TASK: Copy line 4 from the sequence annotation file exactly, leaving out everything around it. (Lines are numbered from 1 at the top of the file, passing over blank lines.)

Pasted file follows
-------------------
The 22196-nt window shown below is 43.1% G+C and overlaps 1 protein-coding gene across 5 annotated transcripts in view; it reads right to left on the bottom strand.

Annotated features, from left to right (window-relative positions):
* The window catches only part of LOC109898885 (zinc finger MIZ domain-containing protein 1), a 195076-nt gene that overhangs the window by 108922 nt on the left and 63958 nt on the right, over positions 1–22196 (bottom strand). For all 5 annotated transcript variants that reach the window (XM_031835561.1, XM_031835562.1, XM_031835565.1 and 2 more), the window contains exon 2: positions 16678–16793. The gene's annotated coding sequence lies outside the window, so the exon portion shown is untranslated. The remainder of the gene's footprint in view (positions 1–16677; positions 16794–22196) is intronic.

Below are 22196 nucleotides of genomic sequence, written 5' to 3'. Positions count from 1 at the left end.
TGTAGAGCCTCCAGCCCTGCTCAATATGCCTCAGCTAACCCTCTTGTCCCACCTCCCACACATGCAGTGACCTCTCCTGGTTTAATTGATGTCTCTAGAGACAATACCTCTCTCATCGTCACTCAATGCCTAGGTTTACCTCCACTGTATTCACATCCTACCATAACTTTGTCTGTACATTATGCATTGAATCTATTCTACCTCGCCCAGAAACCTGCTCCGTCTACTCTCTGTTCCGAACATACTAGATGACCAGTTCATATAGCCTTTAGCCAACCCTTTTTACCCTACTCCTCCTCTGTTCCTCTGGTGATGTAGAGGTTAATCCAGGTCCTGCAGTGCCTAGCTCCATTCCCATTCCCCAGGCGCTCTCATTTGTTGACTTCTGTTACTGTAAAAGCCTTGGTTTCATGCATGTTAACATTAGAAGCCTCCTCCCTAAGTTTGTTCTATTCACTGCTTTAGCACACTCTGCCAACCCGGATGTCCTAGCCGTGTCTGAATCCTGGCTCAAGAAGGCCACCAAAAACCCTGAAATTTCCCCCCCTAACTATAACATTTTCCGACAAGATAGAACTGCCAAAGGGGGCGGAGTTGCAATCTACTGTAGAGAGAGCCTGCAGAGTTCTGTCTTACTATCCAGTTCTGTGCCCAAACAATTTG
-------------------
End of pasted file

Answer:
Below are 22196 nucleotides of genomic sequence, written 5' to 3'. Positions count from 1 at the left end.